An inquiry presented this week by RTS reveals evidence of likely vote buying related to the choice of Qatar for the 2022 Football World Cup due to start on 20 November 2022.
A cloud of corruption has hung over FIFA since 2010 when Qatar was chosen by 14 votes to 8 as the place for the 2022 World Cup. The US was the front runner, however, tiny Qatar, a nation with little in the way of football culture and infrastructure, was chosen. Suspicion has abounded ever since, something FIFA has brushed off by claiming there is no proof of wrong doing.
Sepp Blatter, the head of FIFA at the time, said publicly this week that choosing Qatar was a mistake. Blatter told Swiss newspaper Tages Anzeiger that “Qatar is a mistake,” and “the choice was bad.” “It is too small of a country. Football and the World Cup are too big for it.”
In line with suspicions of vote buying, RTS, Switzerland’s broadcaster said this week that it had found concrete evidence supporting vote buying. The evidence presented by RTS points to Ricardo Teixeira, former president of the Brazilian Football Confederation and a former member of FIFA’s Executive Committee. Teixeira’s name appears on a New York court document where he’s accused of taking a bribe of at least US$ 1 million in exchange for his vote. Teixeira claims the US is attacking him because he voted against having the 2022 World Cup hosted there.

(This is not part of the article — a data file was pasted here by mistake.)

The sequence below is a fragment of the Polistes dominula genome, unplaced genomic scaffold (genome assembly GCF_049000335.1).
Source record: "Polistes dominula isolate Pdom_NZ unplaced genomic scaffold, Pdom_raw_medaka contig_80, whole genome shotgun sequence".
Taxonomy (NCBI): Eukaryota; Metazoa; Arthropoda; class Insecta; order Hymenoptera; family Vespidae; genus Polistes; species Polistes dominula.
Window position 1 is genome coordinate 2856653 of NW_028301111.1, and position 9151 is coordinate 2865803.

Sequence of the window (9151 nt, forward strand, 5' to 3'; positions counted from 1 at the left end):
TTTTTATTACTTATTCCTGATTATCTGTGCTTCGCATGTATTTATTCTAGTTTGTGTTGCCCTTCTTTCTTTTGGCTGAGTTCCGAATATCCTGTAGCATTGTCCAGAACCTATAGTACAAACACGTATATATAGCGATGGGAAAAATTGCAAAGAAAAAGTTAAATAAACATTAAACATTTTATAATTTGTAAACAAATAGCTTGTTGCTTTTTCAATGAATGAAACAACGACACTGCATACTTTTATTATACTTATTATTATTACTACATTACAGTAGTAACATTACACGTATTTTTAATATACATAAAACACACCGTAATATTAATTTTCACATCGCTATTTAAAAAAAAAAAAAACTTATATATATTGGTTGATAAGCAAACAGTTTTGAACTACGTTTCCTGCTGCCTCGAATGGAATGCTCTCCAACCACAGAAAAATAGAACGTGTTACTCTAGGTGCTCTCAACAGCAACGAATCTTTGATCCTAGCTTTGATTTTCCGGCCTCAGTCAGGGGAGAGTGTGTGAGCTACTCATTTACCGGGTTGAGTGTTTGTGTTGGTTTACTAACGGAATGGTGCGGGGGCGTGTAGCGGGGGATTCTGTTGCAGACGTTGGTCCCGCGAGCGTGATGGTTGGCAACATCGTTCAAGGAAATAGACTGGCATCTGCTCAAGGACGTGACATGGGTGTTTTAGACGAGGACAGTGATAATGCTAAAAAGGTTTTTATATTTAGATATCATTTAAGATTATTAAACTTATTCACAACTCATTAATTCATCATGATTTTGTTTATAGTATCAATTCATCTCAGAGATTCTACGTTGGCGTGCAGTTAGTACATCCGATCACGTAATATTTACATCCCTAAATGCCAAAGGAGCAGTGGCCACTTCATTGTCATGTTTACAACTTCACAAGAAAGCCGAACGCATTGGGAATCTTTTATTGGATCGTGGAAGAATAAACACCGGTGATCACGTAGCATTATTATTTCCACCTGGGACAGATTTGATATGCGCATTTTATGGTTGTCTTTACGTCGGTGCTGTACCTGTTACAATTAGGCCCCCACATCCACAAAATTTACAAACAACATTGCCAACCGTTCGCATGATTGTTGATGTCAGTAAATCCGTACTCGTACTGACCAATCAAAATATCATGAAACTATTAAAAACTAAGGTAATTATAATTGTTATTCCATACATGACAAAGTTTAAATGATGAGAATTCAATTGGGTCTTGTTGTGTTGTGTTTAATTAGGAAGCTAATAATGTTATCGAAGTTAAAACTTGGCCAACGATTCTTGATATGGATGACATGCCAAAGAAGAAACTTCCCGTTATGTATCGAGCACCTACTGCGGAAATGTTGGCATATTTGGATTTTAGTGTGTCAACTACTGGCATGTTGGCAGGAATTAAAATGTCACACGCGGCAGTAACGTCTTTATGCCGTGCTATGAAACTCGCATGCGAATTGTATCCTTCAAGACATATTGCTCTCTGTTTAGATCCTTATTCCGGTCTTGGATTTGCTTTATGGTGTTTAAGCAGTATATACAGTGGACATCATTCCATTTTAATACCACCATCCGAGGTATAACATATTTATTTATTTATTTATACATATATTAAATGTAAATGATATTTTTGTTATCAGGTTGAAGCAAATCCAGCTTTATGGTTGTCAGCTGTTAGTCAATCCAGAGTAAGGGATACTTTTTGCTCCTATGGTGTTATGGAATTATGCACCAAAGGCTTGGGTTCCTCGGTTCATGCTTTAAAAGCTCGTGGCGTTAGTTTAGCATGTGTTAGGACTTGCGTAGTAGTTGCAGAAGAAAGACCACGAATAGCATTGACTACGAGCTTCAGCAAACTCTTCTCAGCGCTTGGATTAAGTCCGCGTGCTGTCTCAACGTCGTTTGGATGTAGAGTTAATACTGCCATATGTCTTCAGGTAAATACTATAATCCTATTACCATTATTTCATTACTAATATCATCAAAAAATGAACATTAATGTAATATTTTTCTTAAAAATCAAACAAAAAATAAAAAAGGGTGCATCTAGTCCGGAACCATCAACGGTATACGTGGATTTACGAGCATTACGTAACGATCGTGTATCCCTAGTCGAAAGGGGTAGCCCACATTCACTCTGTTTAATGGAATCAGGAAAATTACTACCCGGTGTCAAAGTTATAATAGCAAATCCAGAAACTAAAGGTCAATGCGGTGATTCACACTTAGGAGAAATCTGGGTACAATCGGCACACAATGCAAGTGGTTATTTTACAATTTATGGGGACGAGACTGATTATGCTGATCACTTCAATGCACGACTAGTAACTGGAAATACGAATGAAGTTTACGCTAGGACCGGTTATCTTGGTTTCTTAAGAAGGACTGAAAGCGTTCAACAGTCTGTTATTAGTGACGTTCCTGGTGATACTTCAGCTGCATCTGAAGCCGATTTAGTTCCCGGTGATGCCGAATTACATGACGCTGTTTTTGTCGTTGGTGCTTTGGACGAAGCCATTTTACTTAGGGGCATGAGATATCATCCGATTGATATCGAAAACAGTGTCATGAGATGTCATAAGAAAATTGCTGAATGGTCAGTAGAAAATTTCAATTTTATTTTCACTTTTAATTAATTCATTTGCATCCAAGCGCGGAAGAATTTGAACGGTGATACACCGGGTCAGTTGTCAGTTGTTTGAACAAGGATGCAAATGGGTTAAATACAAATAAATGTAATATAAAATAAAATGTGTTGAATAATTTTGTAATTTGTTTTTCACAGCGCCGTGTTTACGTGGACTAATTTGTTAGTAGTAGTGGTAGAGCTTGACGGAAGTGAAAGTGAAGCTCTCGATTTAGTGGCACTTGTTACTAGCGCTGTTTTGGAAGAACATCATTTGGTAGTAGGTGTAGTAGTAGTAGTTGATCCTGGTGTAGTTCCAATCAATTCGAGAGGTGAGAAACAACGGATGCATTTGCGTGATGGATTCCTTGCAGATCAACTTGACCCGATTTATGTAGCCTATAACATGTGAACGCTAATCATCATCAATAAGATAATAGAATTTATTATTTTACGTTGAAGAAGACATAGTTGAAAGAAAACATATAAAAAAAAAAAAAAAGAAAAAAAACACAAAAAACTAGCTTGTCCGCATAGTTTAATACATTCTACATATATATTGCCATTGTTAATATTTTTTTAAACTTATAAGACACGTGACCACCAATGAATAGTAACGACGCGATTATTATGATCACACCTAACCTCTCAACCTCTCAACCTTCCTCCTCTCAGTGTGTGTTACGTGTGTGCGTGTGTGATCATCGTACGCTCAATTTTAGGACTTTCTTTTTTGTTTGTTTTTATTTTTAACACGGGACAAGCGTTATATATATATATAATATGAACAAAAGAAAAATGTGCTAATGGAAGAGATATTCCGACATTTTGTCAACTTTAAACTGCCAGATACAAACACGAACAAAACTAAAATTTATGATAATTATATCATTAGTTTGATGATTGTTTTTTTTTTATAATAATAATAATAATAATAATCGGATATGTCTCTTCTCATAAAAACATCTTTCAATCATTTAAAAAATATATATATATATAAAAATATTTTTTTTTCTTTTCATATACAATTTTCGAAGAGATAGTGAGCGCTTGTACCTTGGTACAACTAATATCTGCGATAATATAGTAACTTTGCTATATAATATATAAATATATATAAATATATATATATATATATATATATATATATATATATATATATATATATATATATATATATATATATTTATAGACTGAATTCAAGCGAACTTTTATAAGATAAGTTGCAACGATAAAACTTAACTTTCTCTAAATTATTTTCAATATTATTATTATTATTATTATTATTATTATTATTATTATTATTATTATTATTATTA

At the same time Switzerland’s federal public prosecutor is looking at the case and is looking at money flows related to a friendly match played between Brazil and Argentina in Qatar. US$8.6 million was paid by Qatar to FIFA to host the match which was played in November 2010 in Doha just ahead of the World Cup vote. The oversized sum aroused suspicion that much of the money may have been used for bribes to sway votes. Investigators continue to work with the evidence and no conclusions have been revealed. Ricardo Teixeira’s lawyer told RTS that Teixeira rejects the claims.
Switzerland’s Federal Office of Police said that it does not comment on active cases. However, it did tell RTS that requests made to Qatar for legal cooperation have received no response despite several reminders. Qatar denies all accusations of corruption.